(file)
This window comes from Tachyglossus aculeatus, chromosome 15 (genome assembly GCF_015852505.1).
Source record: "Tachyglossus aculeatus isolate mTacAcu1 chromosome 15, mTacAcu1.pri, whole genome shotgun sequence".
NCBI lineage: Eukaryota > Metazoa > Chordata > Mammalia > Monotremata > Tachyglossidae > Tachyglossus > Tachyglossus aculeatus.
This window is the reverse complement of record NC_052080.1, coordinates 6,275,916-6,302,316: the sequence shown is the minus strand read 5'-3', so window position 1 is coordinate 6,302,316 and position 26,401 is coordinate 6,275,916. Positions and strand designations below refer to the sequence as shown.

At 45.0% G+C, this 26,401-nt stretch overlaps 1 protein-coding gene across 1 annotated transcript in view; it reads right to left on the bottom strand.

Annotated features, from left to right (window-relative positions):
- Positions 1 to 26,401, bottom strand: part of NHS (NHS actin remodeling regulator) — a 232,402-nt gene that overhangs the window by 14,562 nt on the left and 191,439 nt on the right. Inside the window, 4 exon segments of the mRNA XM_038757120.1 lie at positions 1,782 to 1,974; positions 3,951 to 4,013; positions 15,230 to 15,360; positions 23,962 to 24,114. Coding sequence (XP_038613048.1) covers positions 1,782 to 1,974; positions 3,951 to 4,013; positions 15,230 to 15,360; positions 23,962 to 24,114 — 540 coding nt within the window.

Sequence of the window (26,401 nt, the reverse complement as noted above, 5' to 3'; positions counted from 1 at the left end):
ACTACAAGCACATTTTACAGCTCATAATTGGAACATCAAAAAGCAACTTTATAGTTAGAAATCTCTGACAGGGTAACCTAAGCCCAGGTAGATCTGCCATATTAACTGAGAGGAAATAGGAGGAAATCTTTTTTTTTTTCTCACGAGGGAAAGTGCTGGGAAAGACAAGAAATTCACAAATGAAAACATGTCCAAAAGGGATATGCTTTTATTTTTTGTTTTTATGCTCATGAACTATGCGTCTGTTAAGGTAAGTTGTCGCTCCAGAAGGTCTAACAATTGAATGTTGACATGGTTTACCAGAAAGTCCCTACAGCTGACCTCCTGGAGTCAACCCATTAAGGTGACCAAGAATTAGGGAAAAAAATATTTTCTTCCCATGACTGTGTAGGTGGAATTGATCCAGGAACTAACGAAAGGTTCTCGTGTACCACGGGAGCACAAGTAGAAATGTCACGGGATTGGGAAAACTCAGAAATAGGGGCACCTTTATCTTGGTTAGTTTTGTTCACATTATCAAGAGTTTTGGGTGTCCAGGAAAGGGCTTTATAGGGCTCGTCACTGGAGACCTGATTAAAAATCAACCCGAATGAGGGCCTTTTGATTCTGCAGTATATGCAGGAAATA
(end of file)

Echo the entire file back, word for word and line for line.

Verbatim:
This window comes from Tachyglossus aculeatus, chromosome 15 (genome assembly GCF_015852505.1).
Source record: "Tachyglossus aculeatus isolate mTacAcu1 chromosome 15, mTacAcu1.pri, whole genome shotgun sequence".
NCBI lineage: Eukaryota > Metazoa > Chordata > Mammalia > Monotremata > Tachyglossidae > Tachyglossus > Tachyglossus aculeatus.
This window is the reverse complement of record NC_052080.1, coordinates 6,275,916-6,302,316: the sequence shown is the minus strand read 5'-3', so window position 1 is coordinate 6,302,316 and position 26,401 is coordinate 6,275,916. Positions and strand designations below refer to the sequence as shown.

At 45.0% G+C, this 26,401-nt stretch overlaps 1 protein-coding gene across 1 annotated transcript in view; it reads right to left on the bottom strand.

Annotated features, from left to right (window-relative positions):
- Positions 1 to 26,401, bottom strand: part of NHS (NHS actin remodeling regulator) — a 232,402-nt gene that overhangs the window by 14,562 nt on the left and 191,439 nt on the right. Inside the window, 4 exon segments of the mRNA XM_038757120.1 lie at positions 1,782 to 1,974; positions 3,951 to 4,013; positions 15,230 to 15,360; positions 23,962 to 24,114. Coding sequence (XP_038613048.1) covers positions 1,782 to 1,974; positions 3,951 to 4,013; positions 15,230 to 15,360; positions 23,962 to 24,114 — 540 coding nt within the window.

Sequence of the window (26,401 nt, the reverse complement as noted above, 5' to 3'; positions counted from 1 at the left end):
ACTACAAGCACATTTTACAGCTCATAATTGGAACATCAAAAAGCAACTTTATAGTTAGAAATCTCTGACAGGGTAACCTAAGCCCAGGTAGATCTGCCATATTAACTGAGAGGAAATAGGAGGAAATCTTTTTTTTTTTCTCACGAGGGAAAGTGCTGGGAAAGACAAGAAATTCACAAATGAAAACATGTCCAAAAGGGATATGCTTTTATTTTTTGTTTTTATGCTCATGAACTATGCGTCTGTTAAGGTAAGTTGTCGCTCCAGAAGGTCTAACAATTGAATGTTGACATGGTTTACCAGAAAGTCCCTACAGCTGACCTCCTGGAGTCAACCCATTAAGGTGACCAAGAATTAGGGAAAAAAATATTTTCTTCCCATGACTGTGTAGGTGGAATTGATCCAGGAACTAACGAAAGGTTCTCGTGTACCACGGGAGCACAAGTAGAAATGTCACGGGATTGGGAAAACTCAGAAATAGGGGCACCTTTATCTTGGTTAGTTTTGTTCACATTATCAAGAGTTTTGGGTGTCCAGGAAAGGGCTTTATAGGGCTCGTCACTGGAGACCTGATTAAAAATCAACCCGAATGAGGGCCTTTTGATTCTGCAGTATATGCAGGAAATA